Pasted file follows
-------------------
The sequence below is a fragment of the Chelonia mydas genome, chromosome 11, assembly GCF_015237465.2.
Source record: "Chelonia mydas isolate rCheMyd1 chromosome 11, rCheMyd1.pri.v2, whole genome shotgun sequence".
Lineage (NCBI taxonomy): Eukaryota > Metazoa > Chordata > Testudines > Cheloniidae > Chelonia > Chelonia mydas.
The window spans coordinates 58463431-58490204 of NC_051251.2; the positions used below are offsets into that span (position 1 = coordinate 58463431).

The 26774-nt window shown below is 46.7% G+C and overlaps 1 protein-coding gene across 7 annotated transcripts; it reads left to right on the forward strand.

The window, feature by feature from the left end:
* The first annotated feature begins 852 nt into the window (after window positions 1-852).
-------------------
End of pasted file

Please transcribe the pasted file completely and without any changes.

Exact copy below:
The sequence below is a fragment of the Chelonia mydas genome, chromosome 11, assembly GCF_015237465.2.
Source record: "Chelonia mydas isolate rCheMyd1 chromosome 11, rCheMyd1.pri.v2, whole genome shotgun sequence".
Lineage (NCBI taxonomy): Eukaryota > Metazoa > Chordata > Testudines > Cheloniidae > Chelonia > Chelonia mydas.
The window spans coordinates 58463431-58490204 of NC_051251.2; the positions used below are offsets into that span (position 1 = coordinate 58463431).

The 26774-nt window shown below is 46.7% G+C and overlaps 1 protein-coding gene across 7 annotated transcripts; it reads left to right on the forward strand.

The window, feature by feature from the left end:
* The first annotated feature begins 852 nt into the window (after window positions 1-852).